This guy has built a searchable directory of 107 million research articles
The biggest obstacle to effective research is the inability to access previous scientific work that can help study. Technologist Carl Malamud Tries To Change That With “General Index,” A Huge Article Directory Of Over 107 Million Journal Articles.
Released on October 7, the catalog is free to all, houses an array of over 355 billion words and parts of sentences as well as the articles in which they appear.. The goal, according to Malamud, is to help scientists refer to the work of their peers that may not be legally available to them.
In a conversation with Nature, Malamud said that to avoid violating the copyright of the articles, Malamud has created a repertoire of excerpts of up to five words. So, if a researcher finds something valuable for their work, they can access the publisher’s original file, which may not be free.
Why it’s such a big deal
This can be a game-changer for researchers who are constantly looking for references and studies to support their current projects. Usually, scientists have to stick to publicly available documents or other scientific studies that their institution can pay for.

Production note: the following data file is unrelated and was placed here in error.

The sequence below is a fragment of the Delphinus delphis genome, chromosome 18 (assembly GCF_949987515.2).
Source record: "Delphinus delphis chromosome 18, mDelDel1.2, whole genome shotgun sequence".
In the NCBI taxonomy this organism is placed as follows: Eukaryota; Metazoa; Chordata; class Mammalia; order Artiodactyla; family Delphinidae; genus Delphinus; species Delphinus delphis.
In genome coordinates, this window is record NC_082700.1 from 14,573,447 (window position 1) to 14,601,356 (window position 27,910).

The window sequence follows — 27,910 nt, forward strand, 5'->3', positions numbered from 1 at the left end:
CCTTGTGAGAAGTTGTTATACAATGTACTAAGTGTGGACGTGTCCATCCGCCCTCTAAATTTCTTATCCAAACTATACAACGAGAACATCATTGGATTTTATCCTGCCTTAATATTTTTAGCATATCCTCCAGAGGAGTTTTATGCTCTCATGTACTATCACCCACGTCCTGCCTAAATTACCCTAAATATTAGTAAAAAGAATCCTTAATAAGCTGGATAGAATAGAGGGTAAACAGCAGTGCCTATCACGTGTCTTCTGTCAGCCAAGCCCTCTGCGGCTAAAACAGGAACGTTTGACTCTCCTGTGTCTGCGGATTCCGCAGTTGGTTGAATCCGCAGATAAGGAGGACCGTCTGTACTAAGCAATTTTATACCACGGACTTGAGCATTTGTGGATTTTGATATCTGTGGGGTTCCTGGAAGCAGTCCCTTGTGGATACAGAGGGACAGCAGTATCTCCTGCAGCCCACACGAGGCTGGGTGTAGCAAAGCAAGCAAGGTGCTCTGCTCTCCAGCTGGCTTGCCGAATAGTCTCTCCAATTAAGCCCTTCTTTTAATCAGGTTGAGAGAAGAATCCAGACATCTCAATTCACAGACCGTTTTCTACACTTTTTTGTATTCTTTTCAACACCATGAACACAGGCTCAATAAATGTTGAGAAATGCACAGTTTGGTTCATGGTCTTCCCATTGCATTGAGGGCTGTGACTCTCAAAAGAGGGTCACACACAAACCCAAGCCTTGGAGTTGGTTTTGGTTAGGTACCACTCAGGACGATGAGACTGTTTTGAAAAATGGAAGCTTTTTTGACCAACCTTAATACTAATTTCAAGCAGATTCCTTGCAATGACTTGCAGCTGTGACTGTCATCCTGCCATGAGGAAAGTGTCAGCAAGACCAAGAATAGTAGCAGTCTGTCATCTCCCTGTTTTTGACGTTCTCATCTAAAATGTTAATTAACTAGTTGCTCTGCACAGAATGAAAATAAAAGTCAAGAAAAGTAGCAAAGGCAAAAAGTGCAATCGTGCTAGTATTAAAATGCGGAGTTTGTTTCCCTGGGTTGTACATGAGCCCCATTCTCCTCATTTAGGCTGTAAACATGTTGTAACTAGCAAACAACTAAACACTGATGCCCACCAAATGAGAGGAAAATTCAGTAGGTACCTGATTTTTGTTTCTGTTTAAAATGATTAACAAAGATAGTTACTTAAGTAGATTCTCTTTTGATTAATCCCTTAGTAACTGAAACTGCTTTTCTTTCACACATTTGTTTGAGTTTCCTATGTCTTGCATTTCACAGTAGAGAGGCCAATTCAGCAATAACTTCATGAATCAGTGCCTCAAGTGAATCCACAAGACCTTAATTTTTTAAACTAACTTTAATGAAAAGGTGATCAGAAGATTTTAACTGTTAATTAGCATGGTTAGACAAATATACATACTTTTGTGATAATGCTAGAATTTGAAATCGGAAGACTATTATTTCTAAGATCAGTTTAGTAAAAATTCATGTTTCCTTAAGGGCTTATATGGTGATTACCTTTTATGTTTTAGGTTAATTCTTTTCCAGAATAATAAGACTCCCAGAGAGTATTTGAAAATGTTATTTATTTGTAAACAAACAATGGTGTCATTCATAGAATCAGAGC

Malamud told Nature he started his project with the aim of disclosing information that has traditionally been kept under lock and key. Naturally, he encountered legal obstacles. Its focus, however, has shifted from government-produced information to scientific literature.
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The aim was to help scientists with text mining, if not to provide full access to articles, a process still ongoing. The server for the same would be located in India.
Even then, the General Index does not yet have a search engine. To be able to search effectively, scientists would have to upload its content and create their own programs that work like search engines. He hopes, however, that those who are able to create such programs will share it with others.
In total, the compressed files in the General Index are 5 terabytes in size. In terms of the legality of the process, Malamud is “very confident” that it is legal. His goal, he told Nature, is not to bring about a lawsuit, but to “advance science.”
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Editorial Nature. (2021). A giant free index of global research articles published online. Nature.